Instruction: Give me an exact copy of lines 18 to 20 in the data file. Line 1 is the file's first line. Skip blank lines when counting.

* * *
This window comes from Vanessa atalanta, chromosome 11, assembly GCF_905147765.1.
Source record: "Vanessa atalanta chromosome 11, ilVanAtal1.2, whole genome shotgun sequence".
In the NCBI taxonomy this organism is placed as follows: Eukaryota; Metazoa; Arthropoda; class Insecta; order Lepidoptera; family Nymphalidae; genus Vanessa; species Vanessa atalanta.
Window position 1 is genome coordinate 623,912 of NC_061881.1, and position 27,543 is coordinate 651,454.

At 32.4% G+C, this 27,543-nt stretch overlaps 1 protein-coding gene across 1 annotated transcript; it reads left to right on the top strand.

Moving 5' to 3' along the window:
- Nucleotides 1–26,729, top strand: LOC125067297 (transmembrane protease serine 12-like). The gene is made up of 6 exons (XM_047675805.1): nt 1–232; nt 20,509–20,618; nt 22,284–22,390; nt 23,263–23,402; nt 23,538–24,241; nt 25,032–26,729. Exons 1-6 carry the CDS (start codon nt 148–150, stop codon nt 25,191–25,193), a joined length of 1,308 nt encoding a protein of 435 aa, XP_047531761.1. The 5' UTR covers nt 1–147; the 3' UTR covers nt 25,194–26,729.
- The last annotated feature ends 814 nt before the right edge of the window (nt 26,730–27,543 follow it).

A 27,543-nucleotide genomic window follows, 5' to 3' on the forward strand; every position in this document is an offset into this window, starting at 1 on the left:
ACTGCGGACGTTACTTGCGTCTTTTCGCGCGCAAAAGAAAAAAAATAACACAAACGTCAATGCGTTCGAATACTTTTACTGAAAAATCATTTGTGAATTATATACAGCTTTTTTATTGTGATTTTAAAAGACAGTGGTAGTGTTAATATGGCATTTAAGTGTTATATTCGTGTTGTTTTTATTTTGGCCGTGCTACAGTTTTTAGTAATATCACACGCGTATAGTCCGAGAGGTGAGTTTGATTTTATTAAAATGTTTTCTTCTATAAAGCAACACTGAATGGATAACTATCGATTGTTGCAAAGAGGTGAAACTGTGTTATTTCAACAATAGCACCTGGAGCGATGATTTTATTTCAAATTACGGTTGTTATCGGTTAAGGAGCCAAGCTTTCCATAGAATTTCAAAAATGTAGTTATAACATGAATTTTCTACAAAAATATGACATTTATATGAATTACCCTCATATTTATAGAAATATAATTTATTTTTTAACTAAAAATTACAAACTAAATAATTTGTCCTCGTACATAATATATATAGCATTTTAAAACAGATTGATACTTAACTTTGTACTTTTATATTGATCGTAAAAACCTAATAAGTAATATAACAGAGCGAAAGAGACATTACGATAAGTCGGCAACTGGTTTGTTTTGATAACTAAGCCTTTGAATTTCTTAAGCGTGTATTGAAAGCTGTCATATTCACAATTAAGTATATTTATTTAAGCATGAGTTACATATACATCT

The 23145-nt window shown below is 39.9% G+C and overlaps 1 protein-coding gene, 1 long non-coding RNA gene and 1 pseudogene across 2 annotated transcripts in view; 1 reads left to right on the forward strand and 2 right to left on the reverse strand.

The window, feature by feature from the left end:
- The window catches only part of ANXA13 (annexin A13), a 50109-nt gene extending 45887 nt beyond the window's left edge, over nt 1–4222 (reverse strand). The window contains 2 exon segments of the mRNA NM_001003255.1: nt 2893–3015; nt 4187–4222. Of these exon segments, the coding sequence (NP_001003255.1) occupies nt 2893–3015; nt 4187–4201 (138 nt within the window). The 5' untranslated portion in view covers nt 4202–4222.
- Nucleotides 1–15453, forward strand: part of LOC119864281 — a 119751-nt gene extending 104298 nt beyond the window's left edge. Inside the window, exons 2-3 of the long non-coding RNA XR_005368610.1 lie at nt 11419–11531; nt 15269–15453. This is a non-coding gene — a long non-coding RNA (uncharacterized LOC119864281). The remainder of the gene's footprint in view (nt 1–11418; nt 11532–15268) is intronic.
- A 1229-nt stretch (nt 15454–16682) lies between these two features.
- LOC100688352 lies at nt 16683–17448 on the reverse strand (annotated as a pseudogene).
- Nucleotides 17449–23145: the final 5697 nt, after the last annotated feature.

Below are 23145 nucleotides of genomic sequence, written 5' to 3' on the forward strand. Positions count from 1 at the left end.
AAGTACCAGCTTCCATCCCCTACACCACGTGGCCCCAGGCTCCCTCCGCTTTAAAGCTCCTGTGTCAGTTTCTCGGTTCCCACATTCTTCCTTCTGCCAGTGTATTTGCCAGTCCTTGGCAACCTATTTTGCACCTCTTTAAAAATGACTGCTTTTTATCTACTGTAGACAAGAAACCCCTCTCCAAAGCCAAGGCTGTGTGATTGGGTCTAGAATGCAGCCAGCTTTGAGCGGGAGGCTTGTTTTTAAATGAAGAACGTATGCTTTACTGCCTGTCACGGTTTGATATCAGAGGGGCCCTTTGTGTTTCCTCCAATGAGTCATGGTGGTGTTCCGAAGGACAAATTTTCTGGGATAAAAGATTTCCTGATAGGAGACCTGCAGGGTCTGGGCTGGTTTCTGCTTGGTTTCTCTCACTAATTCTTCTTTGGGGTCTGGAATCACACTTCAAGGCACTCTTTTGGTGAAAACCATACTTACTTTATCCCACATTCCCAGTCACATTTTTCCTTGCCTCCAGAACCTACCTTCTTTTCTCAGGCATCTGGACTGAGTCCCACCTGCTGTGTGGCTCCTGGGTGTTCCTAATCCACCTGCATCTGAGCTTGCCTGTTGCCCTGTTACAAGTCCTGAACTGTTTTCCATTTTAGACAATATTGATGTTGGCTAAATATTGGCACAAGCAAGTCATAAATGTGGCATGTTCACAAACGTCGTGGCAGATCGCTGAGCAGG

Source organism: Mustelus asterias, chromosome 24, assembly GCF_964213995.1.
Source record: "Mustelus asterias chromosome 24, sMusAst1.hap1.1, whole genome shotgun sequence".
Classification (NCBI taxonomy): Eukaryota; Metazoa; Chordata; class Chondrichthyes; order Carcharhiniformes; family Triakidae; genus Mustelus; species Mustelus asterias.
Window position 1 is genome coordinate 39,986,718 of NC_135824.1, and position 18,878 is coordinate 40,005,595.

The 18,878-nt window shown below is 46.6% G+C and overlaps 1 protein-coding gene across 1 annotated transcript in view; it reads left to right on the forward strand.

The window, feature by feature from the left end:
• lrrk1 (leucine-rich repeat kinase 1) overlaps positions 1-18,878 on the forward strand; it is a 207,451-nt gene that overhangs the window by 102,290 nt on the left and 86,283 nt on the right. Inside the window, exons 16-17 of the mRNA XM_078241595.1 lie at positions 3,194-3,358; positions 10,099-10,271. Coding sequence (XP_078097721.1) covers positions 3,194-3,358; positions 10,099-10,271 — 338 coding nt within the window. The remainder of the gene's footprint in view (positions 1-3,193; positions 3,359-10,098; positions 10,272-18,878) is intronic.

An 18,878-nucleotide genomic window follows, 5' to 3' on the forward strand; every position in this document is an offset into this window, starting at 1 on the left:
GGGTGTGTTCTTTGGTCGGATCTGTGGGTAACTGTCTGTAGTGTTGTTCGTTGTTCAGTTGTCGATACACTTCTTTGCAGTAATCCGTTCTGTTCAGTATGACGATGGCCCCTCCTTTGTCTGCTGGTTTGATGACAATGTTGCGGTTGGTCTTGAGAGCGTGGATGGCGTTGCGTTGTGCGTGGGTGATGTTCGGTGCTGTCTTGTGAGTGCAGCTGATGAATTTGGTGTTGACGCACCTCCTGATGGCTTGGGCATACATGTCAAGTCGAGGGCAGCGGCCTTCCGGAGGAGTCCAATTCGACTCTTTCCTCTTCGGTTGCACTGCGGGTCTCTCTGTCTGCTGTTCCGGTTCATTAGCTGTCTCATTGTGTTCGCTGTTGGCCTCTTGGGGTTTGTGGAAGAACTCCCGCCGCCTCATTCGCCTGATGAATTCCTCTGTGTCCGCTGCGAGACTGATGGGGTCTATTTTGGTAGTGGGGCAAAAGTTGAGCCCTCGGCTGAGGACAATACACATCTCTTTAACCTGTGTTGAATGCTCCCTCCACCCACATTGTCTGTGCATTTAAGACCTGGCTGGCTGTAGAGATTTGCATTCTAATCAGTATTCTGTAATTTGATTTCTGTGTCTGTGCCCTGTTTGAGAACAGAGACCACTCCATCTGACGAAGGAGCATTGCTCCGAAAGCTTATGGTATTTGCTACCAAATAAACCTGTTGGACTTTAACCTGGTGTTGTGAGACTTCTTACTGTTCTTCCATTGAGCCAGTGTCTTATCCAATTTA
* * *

Below are 23145 nucleotides of genomic sequence, written 5' to 3' on the forward strand. Positions count from 1 at the left end.
AAGTACCAGCTTCCATCCCCTACACCACGTGGCCCCAGGCTCCCTCCGCTTTAAAGCTCCTGTGTCAGTTTCTCGGTTCCCACATTCTTCCTTCTGCCAGTGTATTTGCCAGTCCTTGGCAACCTATTTTGCACCTCTTTAAAAATGACTGCTTTTTATCTACTGTAGACAAGAAACCCCTCTCCAAAGCCAAGGCTGTGTGATTGGGTCTAGAATGCAGCCAGCTTTGAGCGGGAGGCTTGTTTTTAAATGAAGAACGTATGCTTTACTGCCTGTCACGGTTTGATATCAGAGGGGCCCTTTGTGTTTCCTCCAATGAGTCATGGTGGTGTTCCGAAGGACAAATTTTCTGGGATAAAAGATTTCCTGATAGGAGACCTGCAGGGTCTGGGCTGGTTTCTGCTTGGTTTCTCTCACTAATTCTTCTTTGGGGTCTGGAATCACACTTCAAGGCACTCTTTTGGTGAAAACCATACTTACTTTATCCCACATTCCCAGTCACATTTTTCCTTGCCTCCAGAACCTACCTTCTTTTCTCAGGCATCTGGACTGAGTCCCACCTGCTGTGTGGCTCCTGGGTGTTCCTAATCCACCTGCATCTGAGCTTGCCTGTTGCCCTGTTACAAGTCCTGAACTGTTTTCCATTTTAGACAATATTGATGTTGGCTAAATATTGGCACAAGCAAGTCATAAATGTGGCATGTTCACAAACGTCGTGGCAGATCGCTGAGCAGG

Source organism: Mustelus asterias, chromosome 24, assembly GCF_964213995.1.